- #1

etotheipi

*external*work done on all components of the system.

I thought about it and came up with the following. For any particle or rigid body in a system of particles or rigid bodies respectively, we can write down a work-energy equation (which follows directly from Newton II) $$\sum_{i} W_{i}= \Delta T$$ Then, we sum all of these equations for each particle in the system. For any overlapping terms due to inter-particle interactions, we can replace it with a potential energy, ##W_{jk} + W_{kj} = \Delta U_{jk}##. The sum of all of the changes in kinetic energy results in the total change in kinetic energy, which can be decomposed into macroscopic and microscopic terms. This would lead to a final equation, $$W_{ext} = \Delta T + \Delta U + \Delta E_{th} = \Delta E$$which is what I often see written for conservation of energy. For instance, if we take the example of a block being pulled up a rough plank by a rope, it appears there are two ways of looking at it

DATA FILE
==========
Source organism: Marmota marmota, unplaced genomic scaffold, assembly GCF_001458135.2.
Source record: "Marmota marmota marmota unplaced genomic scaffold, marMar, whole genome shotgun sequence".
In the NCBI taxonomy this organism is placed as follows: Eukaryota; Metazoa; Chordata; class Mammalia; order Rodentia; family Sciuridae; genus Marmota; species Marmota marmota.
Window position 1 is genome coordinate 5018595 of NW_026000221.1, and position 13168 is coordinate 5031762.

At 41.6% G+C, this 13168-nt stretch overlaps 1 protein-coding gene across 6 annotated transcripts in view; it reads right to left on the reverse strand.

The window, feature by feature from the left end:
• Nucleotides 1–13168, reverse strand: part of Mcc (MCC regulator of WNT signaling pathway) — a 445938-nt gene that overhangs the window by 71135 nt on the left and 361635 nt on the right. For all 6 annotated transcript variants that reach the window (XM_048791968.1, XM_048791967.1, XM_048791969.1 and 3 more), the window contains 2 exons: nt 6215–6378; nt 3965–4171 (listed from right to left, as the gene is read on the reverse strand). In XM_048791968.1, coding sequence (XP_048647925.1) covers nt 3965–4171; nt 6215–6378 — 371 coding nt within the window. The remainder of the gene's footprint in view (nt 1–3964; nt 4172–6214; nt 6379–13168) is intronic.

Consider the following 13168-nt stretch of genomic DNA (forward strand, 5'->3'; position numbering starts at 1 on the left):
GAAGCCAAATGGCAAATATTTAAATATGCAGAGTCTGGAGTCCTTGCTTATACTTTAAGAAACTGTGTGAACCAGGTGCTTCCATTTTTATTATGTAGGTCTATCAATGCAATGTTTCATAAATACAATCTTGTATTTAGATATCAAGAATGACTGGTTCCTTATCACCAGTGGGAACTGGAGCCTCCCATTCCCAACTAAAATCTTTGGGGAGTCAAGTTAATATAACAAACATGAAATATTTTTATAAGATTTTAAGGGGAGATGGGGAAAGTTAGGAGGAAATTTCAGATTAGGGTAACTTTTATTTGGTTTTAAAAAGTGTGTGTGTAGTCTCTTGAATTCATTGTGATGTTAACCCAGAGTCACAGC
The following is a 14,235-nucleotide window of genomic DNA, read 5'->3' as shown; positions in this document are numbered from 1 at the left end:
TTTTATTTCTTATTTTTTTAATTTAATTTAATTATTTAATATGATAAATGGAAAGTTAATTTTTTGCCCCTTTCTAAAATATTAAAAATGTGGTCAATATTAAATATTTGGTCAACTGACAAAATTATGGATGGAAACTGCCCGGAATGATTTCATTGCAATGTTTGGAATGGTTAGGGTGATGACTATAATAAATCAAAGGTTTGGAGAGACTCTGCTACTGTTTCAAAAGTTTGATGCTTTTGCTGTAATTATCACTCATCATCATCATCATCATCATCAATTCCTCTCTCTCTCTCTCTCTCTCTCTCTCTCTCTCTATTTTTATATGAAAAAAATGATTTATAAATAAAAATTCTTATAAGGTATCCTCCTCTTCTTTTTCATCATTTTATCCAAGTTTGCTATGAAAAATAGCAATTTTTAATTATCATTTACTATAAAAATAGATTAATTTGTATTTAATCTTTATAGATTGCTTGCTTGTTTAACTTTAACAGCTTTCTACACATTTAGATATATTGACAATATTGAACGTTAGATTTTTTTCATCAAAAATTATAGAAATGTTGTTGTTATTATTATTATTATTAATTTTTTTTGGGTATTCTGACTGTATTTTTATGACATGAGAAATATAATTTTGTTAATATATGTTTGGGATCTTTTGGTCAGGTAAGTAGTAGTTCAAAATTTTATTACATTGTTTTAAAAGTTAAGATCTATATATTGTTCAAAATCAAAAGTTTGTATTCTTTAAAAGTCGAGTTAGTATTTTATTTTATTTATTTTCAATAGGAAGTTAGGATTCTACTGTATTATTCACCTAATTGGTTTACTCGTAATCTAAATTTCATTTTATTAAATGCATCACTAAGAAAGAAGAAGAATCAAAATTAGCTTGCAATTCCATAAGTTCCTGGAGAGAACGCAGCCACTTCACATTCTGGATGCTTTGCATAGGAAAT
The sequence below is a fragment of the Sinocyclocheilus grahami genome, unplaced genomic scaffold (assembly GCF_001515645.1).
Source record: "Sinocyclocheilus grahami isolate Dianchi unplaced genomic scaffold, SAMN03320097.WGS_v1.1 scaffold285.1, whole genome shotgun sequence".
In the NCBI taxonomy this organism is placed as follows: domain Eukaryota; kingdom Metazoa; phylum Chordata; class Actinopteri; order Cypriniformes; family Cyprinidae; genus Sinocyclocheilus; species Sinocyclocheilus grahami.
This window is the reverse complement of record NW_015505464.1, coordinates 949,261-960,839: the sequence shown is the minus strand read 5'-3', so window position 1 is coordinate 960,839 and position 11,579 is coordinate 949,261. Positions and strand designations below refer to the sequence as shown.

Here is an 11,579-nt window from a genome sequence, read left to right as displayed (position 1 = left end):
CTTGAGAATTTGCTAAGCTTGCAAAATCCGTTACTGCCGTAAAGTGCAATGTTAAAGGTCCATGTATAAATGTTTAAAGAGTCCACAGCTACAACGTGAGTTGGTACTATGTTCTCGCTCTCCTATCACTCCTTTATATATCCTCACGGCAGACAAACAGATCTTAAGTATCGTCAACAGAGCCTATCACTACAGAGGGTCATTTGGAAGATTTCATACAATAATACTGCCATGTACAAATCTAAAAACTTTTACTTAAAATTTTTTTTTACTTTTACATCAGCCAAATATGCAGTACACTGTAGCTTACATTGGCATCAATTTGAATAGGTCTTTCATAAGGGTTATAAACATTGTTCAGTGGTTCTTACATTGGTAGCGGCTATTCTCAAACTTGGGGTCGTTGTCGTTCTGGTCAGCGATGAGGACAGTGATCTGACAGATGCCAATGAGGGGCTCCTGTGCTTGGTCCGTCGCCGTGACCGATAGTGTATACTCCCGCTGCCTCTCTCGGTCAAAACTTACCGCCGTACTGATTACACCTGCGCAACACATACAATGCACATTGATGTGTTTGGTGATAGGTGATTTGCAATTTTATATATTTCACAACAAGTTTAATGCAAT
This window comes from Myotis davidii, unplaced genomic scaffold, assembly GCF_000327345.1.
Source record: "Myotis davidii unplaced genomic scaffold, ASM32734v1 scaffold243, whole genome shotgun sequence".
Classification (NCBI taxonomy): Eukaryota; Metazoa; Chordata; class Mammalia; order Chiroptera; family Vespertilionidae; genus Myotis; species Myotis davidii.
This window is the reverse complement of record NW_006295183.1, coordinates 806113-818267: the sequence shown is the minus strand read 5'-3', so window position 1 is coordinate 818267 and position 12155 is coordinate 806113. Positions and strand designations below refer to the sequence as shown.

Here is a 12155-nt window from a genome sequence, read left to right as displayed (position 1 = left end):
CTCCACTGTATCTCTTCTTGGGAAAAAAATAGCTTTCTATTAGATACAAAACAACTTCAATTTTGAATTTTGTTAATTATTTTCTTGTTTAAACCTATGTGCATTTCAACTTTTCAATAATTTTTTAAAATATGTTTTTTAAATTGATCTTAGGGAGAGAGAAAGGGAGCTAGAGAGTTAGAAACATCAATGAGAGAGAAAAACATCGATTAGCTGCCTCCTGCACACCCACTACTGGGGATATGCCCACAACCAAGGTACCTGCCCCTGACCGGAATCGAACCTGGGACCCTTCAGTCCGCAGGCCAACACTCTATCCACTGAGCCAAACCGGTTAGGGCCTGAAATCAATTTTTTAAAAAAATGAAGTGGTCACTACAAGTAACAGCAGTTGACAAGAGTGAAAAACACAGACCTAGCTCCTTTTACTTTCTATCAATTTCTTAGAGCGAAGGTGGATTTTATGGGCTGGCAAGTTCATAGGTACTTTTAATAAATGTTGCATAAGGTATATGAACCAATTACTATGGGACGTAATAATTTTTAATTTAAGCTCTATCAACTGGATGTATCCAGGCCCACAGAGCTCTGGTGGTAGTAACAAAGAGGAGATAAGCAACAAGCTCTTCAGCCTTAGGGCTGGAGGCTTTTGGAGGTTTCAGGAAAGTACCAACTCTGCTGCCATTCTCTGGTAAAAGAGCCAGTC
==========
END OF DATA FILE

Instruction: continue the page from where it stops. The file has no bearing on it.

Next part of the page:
- Direct application of the WEP: ##W_{tension} + W_{friction} + W_{weight} = \Delta T \implies W_{tension} + W_{friction} = \Delta U_{grav} + \Delta T##
- Defining a system to be the block and the Earth, thus defining ##E = U_{grav} + T## and letting the external work be ##W_{tension} + W_{friction}##.

I've read that energy conservation can be derived more fundamentally via Noether's theorem, however wondered whether the the ideas set out above are correct?